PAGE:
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Jacquelyn Martin/AP

Iron fist of change

Poverty | D.C. Mayor Adrian Fenty is gaining even more power as he bends the ear of a like-minded president

Issue: "Wealth and poverty," March 14, 2009

WASHINGTON, D.C.-The nation's capital is a city accustomed to centralized power, not only because of federal authority but through a history of heavyweight mayors like Marion Barry, mayor for four terms beginning in 1979. "He may not be perfect, but he's perfect for D.C.," went a campaign slogan for Barry, convicted of cocaine use in 1990.

Why do the District's 600,000 residents repeatedly vote into office men with iron fists? Maybe because high crime rates, an atrocious education system, and one of the highest rates of AIDS in the country make people desperate for reform, and fast.

Enter Adrian Fenty, the young, athletic mayor who has assumed far more power than his years might confer on him. Fenty was 34 years old when he decided to run for mayor of Washington in 2005. He faced veteran opposition from his own Democratic party, the chair of the D.C. city council who had held office on the council while Fenty was still in elementary school. But Fenty knocked on doors, and two months before his election he had visited more than half the homes in the District of Columbia. His volunteers had knocked on every single door. In the primary he thrashed the council chair, Linda Cropp, and won the mayor's race with 89 percent of the vote, becoming Washington's youngest mayor ever.

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Since his election in 2006 Fenty has used his strong popularity to pull the arms of city government directly under his control, taking charge of the failing school system and city development projects. In the process he has alienated his own city council, the teachers union, and some residents who think he is being autocratic. But Fenty's influence may expand further because of his close connection to Barack Obama.

The two have overt similarities: Fenty, like Obama, has been married to only one woman (her name is also Michelle), and he has three children, one newly born. Like Obama, he sends his school-aged children to private schools. And like Obama, he started his career as a lawyer, then stumbled into politics.

They also have differences: Unlike Obama, who was raised by his single mother, Fenty grew up with both his mother and father. Fenty is the biracial son of Philip and Jan Fenty, owners of a local running store, Fleet Feet, and he himself trains for triathlons in the early morning about three times a week. Unlike Obama, he's never been a smoker, and he doesn't even drink coffee-all in the name of staying healthy for the races he runs. And unlike Obama, he supports legalizing same-sex marriage.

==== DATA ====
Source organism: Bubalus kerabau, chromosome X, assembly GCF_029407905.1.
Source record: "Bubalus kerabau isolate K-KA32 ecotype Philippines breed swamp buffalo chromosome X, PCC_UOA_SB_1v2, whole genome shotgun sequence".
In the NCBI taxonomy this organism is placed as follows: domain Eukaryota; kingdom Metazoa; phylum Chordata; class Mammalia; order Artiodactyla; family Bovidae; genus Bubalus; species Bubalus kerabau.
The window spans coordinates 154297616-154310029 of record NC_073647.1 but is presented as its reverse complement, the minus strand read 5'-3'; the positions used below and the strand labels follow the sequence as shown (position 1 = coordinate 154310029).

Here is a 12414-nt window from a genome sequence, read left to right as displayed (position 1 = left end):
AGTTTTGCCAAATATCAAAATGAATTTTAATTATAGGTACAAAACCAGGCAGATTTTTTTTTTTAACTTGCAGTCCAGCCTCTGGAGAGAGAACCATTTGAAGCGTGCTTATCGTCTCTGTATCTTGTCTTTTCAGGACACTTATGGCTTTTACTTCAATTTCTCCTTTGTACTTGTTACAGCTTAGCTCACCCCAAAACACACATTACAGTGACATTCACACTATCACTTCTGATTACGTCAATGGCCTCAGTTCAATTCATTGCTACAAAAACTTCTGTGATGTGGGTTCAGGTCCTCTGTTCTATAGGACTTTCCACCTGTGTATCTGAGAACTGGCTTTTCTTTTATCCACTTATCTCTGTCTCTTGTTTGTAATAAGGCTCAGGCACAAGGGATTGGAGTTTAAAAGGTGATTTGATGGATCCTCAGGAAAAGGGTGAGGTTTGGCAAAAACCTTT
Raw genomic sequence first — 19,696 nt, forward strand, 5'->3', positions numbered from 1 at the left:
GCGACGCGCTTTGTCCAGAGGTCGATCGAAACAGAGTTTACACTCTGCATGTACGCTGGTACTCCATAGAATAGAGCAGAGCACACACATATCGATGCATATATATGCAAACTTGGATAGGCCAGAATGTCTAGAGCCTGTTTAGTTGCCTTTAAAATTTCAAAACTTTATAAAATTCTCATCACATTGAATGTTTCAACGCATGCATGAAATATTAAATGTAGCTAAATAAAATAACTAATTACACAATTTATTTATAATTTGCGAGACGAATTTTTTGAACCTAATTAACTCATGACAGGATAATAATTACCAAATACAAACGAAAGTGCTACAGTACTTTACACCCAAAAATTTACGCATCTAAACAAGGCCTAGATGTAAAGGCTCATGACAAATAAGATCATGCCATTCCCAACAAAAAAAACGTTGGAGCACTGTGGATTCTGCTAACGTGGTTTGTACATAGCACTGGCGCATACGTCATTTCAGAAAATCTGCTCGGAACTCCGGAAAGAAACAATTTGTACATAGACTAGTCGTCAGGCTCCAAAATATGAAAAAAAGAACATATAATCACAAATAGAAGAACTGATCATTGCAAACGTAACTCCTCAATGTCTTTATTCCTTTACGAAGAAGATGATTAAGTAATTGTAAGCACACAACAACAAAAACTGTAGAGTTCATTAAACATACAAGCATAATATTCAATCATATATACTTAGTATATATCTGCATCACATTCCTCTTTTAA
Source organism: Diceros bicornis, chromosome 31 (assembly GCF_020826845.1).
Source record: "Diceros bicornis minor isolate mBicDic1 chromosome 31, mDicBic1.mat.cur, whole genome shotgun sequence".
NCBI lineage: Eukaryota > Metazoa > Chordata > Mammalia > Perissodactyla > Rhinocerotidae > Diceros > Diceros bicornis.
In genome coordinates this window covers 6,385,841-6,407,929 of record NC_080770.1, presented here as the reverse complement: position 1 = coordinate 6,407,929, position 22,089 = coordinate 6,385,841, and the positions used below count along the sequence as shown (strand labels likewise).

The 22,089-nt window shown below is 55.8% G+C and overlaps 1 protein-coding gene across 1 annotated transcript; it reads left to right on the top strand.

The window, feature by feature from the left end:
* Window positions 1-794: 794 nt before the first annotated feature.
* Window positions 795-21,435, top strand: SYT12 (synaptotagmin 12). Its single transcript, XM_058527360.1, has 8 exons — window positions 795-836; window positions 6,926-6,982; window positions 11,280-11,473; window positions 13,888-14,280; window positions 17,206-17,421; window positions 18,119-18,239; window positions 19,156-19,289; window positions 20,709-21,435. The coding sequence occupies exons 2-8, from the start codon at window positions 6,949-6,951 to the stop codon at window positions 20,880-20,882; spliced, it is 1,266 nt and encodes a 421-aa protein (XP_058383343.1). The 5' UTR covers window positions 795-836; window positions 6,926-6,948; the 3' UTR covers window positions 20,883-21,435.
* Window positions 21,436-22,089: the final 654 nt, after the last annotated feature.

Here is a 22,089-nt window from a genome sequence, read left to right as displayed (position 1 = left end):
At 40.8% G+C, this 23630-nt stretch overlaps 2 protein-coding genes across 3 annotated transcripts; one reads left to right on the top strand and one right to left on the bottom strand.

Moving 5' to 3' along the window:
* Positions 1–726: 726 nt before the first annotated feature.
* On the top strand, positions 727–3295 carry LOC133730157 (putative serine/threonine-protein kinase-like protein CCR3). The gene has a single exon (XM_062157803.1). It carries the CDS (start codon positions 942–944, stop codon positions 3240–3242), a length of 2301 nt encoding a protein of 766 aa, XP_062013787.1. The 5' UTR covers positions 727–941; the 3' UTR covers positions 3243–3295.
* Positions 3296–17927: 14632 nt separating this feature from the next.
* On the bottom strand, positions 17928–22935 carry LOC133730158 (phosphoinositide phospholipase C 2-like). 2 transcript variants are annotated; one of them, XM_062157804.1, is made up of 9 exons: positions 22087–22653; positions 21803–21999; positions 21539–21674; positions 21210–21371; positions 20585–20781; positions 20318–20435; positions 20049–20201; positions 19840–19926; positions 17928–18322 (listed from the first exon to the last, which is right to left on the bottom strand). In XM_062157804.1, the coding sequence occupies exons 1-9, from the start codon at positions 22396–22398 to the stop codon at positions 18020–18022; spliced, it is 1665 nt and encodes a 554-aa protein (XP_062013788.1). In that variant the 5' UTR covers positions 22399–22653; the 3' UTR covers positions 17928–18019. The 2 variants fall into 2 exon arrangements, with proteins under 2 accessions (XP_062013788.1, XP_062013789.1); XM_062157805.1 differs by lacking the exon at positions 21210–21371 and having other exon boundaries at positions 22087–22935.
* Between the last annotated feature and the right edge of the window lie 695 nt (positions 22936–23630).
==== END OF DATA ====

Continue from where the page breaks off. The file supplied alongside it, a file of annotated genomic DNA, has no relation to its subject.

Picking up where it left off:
The two ate half-smoke hot dogs together at the city's Ben's Chili Bowl in January, turning it into a must-see tourist destination, and the Obamas and Fentys are sporadically spotted out in the city, socializing. Fenty endorsed Obama in July 2007, early in the election process, when Obama drew thin crowds and had no bodyguards. The mayor went on to campaign for him around the country.

When Fenty recently faced a $400 million-plus budget shortfall, he pushed for aid to the District in Obama's economic stimulus bill and got it: $227 million for the school system and $612 million for other city projects, though details of allocated resources that may affect the city aren't entirely clear. Spending on the federal government level brings money in for the city, and the stimulus provides $650 million for the construction of a new Department of Homeland Security headquarters in southwest Washington. The president told a gathering of mayors in Washington that the stimulus is designed to do more for cities than "anything Washington has done in generations."

As the District becomes a central hub for financial disbursement with bailouts and stimulus funds, and billions of dollars in new programs on the horizon, the local economy and tax coffers are growing from lobbying firms expanding and new ones opening their doors and their wallets. Since Obama announced his plans for a stimulus in November, over 90 new lobbyists have registered to push their issues on the Hill, according to The Washington Post.

Citizens of the District also hope that the city will get voting rights in Congress with Obama's help, something he has supported. The legislation is divisive mainly on party lines; it would give the solidly Democratic District a seat in the House of Representatives. Sen. John McCain (R-Ariz.) said he doesn't support it because it's unconstitutional-the District is not a state. Last time the legislation came to the Senate, it fell three votes short of overcoming a filibuster and passing, but now that Democrats have more seats, the bill has a greater likelihood of becoming law (a vote was pending at press time).

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